posted by Weebot at 7:39 PM on December 9, 2007

Christ, that book sucked... it was basically how people like sex, and will go about getting the most sex-like activity possible with the least amount of effort. Beyond that, it was just speculation that eventually robots will be able to supply all the different emotional and physical aspects involved in sex, but with the approximate scientific accumen of a retarded lemur. It's like all the people who predict human-level AI in the next N years, but don't have a goddamn clue how it would happen or what the important problems that need solving are.

If I were going to be bitchy about it, I'd first start looking at his educational bona fides; a brief look at wikipedia suggests he's something of a hack - I'm not entirely sure what the reputation of Masstricht University is, but it does seem somewhat sketchy that he only earned his Ph.D. recently - like, in the last year. Basically, he has no scientific cred that I can see - go after specific advances that would need to happen for robotic sex and love to happen: what kind of computing power are we talking, battery life, and the like. Ask him for details on research that will eventually lead to love-capable 'bots - e.g., reinforcement learning, neural simulations - what are the underlying technologies and scientific advances he thinks need to be there in order for robots to have sex with you and mean it? Ask him to cite references and double check them.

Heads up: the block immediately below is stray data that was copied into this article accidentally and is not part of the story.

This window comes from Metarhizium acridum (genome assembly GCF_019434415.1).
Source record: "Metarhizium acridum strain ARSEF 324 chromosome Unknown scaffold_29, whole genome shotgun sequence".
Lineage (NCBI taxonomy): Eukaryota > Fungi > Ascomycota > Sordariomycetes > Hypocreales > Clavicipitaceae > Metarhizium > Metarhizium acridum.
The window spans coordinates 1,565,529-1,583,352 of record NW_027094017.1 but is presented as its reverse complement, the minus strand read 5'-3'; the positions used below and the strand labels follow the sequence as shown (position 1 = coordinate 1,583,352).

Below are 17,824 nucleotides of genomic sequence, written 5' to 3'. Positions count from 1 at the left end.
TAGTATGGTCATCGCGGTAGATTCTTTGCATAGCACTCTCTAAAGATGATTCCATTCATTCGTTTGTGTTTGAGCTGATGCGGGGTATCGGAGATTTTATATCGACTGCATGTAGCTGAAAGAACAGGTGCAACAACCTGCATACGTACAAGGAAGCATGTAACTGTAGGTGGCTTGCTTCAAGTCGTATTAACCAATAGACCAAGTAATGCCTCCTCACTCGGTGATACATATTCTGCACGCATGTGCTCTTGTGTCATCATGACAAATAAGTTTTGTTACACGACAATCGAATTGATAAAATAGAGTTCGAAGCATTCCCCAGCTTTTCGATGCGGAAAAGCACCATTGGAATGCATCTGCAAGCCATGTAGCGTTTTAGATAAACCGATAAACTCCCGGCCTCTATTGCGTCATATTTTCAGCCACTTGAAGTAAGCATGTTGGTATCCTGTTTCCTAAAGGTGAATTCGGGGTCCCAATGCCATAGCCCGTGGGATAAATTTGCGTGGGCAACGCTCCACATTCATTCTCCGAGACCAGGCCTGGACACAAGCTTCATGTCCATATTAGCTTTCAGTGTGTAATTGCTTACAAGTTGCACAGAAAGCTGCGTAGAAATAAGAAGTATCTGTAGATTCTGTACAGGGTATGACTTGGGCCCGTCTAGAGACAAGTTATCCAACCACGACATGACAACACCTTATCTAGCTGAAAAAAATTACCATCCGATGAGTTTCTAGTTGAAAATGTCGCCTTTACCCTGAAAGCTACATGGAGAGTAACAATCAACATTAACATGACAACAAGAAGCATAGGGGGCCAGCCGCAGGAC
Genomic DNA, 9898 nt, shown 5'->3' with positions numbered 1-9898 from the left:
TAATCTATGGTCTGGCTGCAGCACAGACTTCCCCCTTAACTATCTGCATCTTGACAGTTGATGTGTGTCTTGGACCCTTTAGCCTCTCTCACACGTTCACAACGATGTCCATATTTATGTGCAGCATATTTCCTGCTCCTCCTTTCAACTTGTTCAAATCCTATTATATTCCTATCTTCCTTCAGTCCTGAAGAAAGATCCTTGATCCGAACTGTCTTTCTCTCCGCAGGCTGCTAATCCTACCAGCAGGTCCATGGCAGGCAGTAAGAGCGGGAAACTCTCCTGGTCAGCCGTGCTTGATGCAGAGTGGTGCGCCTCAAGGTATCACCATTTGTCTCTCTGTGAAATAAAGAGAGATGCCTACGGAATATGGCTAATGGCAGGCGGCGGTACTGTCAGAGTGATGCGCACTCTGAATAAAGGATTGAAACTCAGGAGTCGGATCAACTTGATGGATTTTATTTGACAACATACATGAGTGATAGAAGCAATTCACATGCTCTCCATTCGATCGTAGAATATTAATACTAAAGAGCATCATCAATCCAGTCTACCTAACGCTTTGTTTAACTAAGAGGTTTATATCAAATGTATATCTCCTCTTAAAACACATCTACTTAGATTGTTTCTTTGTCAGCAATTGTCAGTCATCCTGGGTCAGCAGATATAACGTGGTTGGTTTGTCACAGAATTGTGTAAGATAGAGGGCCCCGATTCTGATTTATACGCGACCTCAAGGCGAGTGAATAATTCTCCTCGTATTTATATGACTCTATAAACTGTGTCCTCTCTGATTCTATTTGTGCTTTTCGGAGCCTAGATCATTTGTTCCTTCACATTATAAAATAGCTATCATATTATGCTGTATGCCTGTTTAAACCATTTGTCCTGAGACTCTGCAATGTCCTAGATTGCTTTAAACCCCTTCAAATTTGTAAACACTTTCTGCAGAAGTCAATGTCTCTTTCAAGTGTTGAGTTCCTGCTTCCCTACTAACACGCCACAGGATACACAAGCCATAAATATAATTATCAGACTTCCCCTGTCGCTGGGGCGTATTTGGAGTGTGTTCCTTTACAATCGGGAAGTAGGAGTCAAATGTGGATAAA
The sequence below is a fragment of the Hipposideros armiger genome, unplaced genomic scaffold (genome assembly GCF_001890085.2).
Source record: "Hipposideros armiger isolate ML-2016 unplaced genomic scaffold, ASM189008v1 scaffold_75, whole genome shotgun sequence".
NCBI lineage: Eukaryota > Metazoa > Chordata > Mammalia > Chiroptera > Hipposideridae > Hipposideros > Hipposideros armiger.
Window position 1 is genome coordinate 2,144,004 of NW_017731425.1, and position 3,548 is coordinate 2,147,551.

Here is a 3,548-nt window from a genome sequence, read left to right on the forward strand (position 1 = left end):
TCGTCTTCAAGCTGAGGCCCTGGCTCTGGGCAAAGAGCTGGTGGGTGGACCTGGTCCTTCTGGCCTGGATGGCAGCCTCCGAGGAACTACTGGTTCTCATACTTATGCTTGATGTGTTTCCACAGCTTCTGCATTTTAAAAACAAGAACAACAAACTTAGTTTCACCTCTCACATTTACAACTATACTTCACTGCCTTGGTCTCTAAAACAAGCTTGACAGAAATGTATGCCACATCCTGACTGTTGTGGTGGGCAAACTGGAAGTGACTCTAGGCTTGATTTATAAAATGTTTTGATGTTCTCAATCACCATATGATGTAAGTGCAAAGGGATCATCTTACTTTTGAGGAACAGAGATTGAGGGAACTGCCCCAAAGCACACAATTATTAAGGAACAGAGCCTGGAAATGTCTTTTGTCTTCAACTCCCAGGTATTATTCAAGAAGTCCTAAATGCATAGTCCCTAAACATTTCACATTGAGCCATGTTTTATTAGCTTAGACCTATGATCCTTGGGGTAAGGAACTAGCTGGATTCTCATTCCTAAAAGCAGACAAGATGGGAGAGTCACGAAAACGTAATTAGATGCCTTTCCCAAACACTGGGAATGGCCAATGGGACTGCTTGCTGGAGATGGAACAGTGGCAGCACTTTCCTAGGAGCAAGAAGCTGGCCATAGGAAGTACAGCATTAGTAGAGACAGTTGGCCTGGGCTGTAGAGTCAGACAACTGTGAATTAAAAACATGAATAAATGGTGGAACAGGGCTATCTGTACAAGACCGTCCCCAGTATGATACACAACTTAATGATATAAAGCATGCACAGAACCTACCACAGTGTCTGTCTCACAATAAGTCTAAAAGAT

I mean, if you want to be confrontational about it...
posted by logicpunk at 8:03 PM on December 9, 2007

Whats better, fleshbot or Orgasmatron?
posted by artdrectr at 9:21 PM on December 9, 2007

Ask him about the 'current'(hyuck-hyuck) state of the art - browse through Sex Machines and ask him to comment on it and the people in it. Point out that the helped make so successful that they could afford to buy the Armory for $14 million dollars, and ask what he thinks that implies. Hell, the Sybian has been around since the mid 80's. Not what he describes, but points on an arc he's outlining.
I, for one, welcome our new mechanical overmistresses.